The incident happened at around 10 p.m. The passenger carrying the box cutters, Eusebio D. Peraltalajara, later told authorities that he used the tools on the job at the Secaucus manufacturing plant where he works. He explained that he had simply forgotten they were in his luggage and was released without any charges brought. The presence of the tools became apparent after Peraltalajara had boarded Flight 837, bound for Santiago. As he was stuffing one of his bags into the overheard compartment, the cutters fell out.A TSA spokesman was quick to point out all the
Nice job, Hot Air, for pointing out how frequently these type of incidents still occur, like when a mentally unstable subject of an ongoing FBI-Joint Terrorism Task Force investigation gets on a plane. Twice. Hot Air notes what a government spokesman had to say about the passenger, which is worth repeating here:
This guy has exposed serious flaws in passenger security in at least two cities.
Update: Here's how we can solve problems with airport security-let's unionize the TSA. Genius!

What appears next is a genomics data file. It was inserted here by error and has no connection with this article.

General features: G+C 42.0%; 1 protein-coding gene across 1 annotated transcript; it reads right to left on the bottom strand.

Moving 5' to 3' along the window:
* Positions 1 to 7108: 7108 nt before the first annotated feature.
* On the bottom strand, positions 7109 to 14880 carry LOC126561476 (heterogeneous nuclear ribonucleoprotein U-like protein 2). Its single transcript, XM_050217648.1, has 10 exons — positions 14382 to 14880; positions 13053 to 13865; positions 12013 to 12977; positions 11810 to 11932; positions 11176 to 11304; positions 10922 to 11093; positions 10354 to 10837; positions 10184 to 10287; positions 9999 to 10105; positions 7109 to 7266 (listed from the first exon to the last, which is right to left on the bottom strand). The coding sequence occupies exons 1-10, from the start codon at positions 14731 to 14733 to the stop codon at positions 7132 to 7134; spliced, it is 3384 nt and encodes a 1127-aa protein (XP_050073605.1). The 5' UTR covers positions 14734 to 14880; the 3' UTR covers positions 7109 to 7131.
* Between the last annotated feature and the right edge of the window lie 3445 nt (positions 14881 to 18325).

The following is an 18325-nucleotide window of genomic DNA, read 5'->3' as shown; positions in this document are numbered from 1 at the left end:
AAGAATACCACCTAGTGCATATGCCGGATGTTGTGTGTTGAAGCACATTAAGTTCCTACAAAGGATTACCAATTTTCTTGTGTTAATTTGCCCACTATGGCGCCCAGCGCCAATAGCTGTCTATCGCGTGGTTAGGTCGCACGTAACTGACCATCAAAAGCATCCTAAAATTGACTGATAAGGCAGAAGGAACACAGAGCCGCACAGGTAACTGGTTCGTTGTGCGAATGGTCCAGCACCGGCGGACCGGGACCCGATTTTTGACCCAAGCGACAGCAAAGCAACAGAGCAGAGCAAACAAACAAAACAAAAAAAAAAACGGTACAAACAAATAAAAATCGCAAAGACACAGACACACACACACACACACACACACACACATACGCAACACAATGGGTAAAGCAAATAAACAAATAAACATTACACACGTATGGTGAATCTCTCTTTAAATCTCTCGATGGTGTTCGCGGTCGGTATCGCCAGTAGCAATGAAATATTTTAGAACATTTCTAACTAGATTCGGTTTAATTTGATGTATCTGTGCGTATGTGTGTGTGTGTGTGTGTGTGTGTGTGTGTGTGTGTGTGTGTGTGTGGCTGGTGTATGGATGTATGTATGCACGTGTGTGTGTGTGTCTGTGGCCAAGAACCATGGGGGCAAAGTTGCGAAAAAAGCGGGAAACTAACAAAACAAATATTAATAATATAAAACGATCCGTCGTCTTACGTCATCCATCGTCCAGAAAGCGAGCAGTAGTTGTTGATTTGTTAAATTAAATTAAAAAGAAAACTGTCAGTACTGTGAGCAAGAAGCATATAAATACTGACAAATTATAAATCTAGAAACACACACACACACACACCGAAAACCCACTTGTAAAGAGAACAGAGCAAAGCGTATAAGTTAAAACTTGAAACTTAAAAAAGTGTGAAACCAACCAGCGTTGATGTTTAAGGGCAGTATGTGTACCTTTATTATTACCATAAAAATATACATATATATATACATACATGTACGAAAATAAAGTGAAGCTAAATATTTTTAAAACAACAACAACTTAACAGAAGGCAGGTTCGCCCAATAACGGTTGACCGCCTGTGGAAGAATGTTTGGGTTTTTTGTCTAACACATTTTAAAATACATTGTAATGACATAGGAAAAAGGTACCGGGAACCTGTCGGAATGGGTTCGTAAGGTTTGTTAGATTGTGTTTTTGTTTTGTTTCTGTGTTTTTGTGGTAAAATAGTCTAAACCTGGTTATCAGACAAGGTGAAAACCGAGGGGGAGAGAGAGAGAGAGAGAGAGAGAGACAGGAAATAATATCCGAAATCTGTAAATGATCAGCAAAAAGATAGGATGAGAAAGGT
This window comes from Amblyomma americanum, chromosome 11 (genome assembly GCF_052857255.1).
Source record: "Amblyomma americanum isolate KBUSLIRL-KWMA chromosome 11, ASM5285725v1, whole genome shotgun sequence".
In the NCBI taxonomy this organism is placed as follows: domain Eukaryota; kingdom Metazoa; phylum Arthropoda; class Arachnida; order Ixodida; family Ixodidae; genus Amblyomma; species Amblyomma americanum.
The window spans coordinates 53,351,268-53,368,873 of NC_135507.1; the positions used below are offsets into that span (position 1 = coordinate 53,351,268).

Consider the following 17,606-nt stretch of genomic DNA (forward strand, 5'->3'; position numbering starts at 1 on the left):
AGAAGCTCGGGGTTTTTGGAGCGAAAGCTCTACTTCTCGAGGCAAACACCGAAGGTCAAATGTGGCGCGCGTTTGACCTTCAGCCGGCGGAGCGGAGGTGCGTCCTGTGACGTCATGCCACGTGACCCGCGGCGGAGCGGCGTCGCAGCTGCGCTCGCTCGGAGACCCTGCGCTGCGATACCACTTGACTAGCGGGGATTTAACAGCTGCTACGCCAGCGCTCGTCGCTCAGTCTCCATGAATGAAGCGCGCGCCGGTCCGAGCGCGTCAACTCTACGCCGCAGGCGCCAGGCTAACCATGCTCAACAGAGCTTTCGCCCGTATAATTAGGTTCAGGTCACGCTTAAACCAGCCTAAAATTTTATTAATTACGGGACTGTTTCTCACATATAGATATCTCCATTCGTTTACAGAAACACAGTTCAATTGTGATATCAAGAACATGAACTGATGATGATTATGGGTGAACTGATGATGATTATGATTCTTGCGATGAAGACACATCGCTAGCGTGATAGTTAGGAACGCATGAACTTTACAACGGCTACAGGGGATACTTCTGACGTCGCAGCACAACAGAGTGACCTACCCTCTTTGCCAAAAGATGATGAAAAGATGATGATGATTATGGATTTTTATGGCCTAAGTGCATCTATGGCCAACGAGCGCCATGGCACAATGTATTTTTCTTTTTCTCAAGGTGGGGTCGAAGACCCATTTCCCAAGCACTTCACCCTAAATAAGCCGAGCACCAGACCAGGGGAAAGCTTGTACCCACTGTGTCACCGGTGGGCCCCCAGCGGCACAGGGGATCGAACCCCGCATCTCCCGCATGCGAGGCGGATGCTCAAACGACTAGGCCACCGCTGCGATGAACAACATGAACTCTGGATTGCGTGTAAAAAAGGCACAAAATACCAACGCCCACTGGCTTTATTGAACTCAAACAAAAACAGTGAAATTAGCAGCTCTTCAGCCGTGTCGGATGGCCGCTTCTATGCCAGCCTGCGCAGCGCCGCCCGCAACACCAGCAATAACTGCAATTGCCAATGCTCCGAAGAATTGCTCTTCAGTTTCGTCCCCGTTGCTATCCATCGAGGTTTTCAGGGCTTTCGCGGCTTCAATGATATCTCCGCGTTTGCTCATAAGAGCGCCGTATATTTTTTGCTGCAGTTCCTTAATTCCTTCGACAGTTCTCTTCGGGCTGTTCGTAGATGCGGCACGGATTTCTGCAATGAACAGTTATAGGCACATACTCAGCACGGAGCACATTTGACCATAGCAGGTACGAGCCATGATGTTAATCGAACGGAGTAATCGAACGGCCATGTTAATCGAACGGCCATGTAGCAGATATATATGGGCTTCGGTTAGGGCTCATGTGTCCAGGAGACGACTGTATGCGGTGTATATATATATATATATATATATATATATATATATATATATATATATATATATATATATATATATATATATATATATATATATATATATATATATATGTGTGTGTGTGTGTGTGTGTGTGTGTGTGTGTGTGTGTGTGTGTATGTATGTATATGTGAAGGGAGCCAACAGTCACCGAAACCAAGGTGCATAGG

And, surprise, after a pro-forma "assessment" of the implications, Mr. Pistole last month gave the green light for this week's vote. Or, as South Carolina Sen. Jim DeMint says, President Obama is finally making good on a "political kickback to the union bosses who poured money into his campaign in 2010 and who he desperately needs to win re-election in 2012." Whatever union is now chosen to bargain for TSA workers—either Mr. Gage's American Federation of Government Employees, or the National Treasury Employees Union—will have the power to begin transforming the agency into one that puts union priorities first, security second.
Mr. Pistole is insisting that he won't bargain over security policies, pay and benefits, qualifications or disciplinary measures. But some of this is fuzzy, and there's plenty for the union to be getting on with, including union rules on shifts, hours and transfers. This will stymie or delay the TSA's ability to quickly move workers to heightened security risks, to institute new procedures, or to keep terrorists guessing. Aviation experts like Michael Boyd of Boyd International have warned the TSA is already a "60,000 member DMV from Hell."
Mr. Gage, meanwhile, in a pitch video designed to get screeners to choose his union, let it be known that no issue would be too trivial for the AFGE to bargain over, including "leave restriction, parking subsidies, uniforms—all the frustrations that TSOs have had to endure." He also assured screeners that an army of attorneys is standing by on their behalf: "more attorneys than any union, federal or private."